The material benefits of a perpetually expanding economy have reached remarkably few people, despite the speed with which mainstream economic thinking has penetrated all corners of the planet. Even in rich countries, long-term economic security remains a minority privilege. Globalization has succeeded only in persuading nearly everybody (wherever they live) that they should aspire to the levels of consumption enjoyed by a minority of westerners. This is an impossible goal.
An inclusive economy would prioritize the essential needs of all citizens over the excess consumption of a minority. This would assure economic security for everyone. Such an outcome doesn’t have to be legislated for. If everybody had properly rewarded work, their purchasing power would ensure that the production of essentials was sufficient to provide for the basic needs of everyone. Everybody would spend part of their income on things like food, clothing, housing, health care and education, ensuring that these goods were produced in sufficient quantities. The key point is that only when large numbers are excluded from economic participation does the market prioritize non-essentials.
We have a simple choice: continue on the current path, with a steadily shrinking minority enjoying economic security, or reconfigure things to inject a full dose of economic democracy. This democratic injection would give everyone a say in determining what is produced by using their purchasing power.
Make no mistake, our democratic institutions will be sorely tested over the next few years as more people become aware of the reasons for our failing economy. Conflict is inevitable. Politicians are in cahoots with the elite; both have an interest in preventing change. But, when people begin to realize the vacuum of moral authority that sits at the heart of our political establishment, and how an economy still subject to centralized control does not serve their best interests, change will begin to happen. This grand devolution of power is long overdue.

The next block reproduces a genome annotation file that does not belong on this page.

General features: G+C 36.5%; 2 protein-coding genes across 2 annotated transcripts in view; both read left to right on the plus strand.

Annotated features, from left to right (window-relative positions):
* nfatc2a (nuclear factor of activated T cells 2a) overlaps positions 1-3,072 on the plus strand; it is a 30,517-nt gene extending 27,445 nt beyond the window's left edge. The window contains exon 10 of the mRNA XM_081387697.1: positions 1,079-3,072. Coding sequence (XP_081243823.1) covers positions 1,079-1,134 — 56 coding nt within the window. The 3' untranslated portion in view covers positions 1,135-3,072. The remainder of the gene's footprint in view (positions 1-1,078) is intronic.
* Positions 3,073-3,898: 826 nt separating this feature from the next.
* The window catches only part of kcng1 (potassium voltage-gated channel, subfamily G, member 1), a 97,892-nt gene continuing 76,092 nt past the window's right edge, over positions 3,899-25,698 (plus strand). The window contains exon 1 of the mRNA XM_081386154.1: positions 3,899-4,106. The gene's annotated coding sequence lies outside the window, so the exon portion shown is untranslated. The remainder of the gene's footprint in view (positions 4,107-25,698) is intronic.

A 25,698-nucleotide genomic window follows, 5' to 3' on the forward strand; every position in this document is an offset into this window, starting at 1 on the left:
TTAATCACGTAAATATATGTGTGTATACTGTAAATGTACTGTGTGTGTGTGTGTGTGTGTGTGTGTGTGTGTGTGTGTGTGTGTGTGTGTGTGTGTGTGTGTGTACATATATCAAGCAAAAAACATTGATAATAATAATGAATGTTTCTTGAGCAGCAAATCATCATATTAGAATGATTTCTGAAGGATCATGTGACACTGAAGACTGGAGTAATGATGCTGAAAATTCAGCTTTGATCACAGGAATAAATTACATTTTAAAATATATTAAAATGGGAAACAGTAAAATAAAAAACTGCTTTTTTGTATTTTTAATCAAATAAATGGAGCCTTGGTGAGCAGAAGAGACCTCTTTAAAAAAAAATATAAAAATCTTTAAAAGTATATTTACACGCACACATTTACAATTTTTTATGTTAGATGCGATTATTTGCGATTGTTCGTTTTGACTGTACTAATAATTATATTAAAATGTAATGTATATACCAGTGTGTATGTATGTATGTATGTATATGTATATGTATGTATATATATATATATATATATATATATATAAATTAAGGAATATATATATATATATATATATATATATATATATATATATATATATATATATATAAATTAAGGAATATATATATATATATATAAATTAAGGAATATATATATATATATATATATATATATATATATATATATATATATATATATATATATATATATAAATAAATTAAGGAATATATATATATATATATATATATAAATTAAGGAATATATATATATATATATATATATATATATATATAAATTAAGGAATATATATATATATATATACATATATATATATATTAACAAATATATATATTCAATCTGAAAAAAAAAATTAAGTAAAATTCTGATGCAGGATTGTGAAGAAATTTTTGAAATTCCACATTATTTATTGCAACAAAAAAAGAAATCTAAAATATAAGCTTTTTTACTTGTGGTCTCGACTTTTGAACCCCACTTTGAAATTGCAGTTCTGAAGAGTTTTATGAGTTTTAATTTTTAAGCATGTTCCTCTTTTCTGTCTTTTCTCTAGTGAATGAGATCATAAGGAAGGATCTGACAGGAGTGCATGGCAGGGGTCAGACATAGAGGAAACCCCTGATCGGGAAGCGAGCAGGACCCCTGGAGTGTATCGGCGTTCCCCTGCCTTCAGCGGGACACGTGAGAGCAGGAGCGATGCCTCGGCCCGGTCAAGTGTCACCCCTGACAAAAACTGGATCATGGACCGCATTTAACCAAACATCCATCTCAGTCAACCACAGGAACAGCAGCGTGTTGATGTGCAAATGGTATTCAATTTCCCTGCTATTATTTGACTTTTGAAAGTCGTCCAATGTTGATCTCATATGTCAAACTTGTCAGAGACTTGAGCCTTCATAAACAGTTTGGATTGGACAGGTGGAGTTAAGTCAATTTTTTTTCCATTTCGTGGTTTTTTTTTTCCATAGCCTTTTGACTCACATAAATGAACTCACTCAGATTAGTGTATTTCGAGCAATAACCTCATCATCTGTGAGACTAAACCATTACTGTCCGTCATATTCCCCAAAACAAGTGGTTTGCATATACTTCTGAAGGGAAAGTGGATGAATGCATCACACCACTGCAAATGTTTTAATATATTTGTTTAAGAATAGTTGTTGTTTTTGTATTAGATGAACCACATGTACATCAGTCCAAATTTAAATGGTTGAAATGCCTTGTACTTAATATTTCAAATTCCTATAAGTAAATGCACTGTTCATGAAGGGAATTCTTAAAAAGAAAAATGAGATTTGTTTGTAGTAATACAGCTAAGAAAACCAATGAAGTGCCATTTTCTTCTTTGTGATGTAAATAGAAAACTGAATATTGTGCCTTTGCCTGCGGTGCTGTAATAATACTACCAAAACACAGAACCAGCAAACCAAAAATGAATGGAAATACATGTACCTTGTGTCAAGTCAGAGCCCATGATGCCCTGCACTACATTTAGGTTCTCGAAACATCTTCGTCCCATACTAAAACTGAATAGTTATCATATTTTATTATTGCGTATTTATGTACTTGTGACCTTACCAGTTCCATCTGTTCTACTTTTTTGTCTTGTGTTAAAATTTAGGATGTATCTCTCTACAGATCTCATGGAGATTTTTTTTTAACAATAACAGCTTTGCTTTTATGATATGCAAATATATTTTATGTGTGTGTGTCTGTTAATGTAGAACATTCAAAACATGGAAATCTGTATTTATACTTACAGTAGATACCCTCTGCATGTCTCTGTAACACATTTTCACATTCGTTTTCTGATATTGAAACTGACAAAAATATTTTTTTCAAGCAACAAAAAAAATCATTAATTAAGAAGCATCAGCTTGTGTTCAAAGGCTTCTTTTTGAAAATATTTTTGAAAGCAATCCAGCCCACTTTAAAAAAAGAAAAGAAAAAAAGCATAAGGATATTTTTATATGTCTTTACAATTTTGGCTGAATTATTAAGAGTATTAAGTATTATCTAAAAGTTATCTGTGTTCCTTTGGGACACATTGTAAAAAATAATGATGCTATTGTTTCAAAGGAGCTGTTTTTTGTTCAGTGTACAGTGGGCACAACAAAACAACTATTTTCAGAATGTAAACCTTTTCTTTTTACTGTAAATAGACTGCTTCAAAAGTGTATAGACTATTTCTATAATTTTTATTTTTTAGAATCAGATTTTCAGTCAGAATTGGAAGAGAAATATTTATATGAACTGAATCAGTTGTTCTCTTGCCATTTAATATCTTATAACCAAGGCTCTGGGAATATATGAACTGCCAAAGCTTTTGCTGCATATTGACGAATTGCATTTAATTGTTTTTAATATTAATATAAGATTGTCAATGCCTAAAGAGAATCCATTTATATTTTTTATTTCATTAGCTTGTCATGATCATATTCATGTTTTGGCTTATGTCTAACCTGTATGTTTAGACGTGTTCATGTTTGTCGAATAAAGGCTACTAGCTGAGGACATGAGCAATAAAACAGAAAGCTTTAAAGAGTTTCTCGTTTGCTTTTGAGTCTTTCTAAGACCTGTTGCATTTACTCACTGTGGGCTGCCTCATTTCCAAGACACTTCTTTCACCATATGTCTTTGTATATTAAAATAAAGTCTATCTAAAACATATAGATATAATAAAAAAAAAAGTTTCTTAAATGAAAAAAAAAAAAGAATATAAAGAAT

At the end of the fourth century AD, the Roman Empire was struggling under crushing taxes, a compromised legal system, corrupt officials and abandoned cities. Its leadership had no strategy for the survival of the civilization or any insight into how to hold the empire together. Embattled leaders had to buy off the barbarians with land in order to stay in ‘power’. This worked for a time, but the barbarians’ demands grew. Before long there was no land left for peasants to farm and the economy ground to a halt.
Things may look different today, but we’re not immune to Rome’s fate. Complexity multiplies in the modern world, especially where finance and bureaucracy are concerned. More and more people have jobs serving the institutions of elite power while fewer are involved in creating anything of real value. Too much labour is wasted supporting the lifestyles of modern-day barbarians, and the politicians who support them. The death of our civilization, should we fail to prevent it, will be neither as dramatic nor as violent as the fall of Rome, but it will take many more people down with it. The only way to avoid it is to create a new, inclusive economy, one which serves the interests of all human beings and recognizes the fragility of the planet on which we all depend.
Excerpt from Four Horsemen: The Survival Manual.
What does the city of the future look like, and, how do we update leadership so these new spaces can be born?